Thanks for the feedback guys!

 

The length of the shifter affects the amount of torque applied - nothing more. My previously owned 986 very likely had the transmission fluid flushed using an aftermarket transmission oil that was not properly speced to the temperature range that the car saw - presumably due to the previous owner not driving it in winter. With a proper weight transmission oil, a short shifter should exhibit no side effects. But if you are not the original owner and plan on installing a short shift kit, then it is worth noting that the cost of a transmission fluid change might need to be factored in, depending on the service history and weather that the vehicle is driven in.

Edited by JasonStern
Link to comment
Share on other sites

  • 1 month later...

After having my 2001 trans removed/replaced for clutch, IMS brg, and RMS, the shift from 1-2 was a little notchy.  I ordered the B&M shifter direct from B&M ($289) and installed it yesterday in about 2 hours. 

 

The old shifter was still pretty tight but I found that 1 cable was out of adjustment by a few mm.  Used the Porsche tool to adjust the cables before I removed the old shifter, installed new cable ends, and everything works great.  The shifts are now tight and smooth, and as others have noted it's well worth the time and money.  I considered going with a aftermarket boot and shift knob but decided to stay original.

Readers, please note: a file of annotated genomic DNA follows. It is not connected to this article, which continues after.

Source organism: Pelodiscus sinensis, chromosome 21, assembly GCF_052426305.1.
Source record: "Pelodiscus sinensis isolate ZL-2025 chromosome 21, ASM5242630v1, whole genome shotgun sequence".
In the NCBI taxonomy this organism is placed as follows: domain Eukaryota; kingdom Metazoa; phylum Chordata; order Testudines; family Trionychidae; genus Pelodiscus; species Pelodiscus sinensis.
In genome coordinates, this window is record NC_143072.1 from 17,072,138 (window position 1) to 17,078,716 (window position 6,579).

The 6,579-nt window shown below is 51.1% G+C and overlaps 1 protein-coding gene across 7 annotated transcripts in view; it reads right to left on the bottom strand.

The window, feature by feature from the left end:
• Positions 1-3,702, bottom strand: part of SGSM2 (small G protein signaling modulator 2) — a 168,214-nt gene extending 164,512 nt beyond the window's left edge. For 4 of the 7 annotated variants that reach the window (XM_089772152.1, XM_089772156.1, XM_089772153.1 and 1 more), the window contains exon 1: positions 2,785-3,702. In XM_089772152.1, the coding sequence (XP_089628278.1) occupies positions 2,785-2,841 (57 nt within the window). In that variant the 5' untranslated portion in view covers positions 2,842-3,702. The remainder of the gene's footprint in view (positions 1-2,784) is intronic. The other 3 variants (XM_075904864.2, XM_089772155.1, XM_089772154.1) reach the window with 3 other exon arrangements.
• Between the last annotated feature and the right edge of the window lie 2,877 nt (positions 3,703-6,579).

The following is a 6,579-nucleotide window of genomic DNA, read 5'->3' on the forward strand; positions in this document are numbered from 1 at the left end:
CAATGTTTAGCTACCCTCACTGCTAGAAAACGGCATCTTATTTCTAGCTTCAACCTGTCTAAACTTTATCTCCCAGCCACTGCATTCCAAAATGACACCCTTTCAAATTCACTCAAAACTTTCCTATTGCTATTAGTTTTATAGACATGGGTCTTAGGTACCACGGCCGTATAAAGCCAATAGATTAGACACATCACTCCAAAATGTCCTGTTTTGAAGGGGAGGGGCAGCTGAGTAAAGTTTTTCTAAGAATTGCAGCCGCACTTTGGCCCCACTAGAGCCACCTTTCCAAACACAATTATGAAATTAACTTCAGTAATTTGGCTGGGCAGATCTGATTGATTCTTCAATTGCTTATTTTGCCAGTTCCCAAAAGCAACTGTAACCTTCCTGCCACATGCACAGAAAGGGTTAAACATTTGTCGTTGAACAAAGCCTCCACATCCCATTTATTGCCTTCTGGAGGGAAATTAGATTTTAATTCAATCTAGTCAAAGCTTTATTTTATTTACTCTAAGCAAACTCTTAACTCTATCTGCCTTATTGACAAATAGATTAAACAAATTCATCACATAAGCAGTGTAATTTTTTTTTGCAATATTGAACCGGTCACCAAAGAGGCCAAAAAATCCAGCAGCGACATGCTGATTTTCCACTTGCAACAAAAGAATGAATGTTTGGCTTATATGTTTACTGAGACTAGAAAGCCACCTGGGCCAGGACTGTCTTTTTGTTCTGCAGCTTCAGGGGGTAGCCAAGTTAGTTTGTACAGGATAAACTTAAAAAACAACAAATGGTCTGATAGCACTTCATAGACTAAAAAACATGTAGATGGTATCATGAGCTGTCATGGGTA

Link to comment
Share on other sites

Join the conversation

You can post now and register later. If you have an account, sign in now to post with your account.

Guest
Reply to this topic...

×   Pasted as rich text.   Paste as plain text instead

  Only 75 emoji are allowed.

×   Your link has been automatically embedded.   Display as a link instead

×   Your previous content has been restored.   Clear editor

×   You cannot paste images directly. Upload or insert images from URL.

×
×
  • Create New...

Important Information

We have placed cookies on your device to help make this website better. You can adjust your cookie settings, otherwise we'll assume you're okay to continue.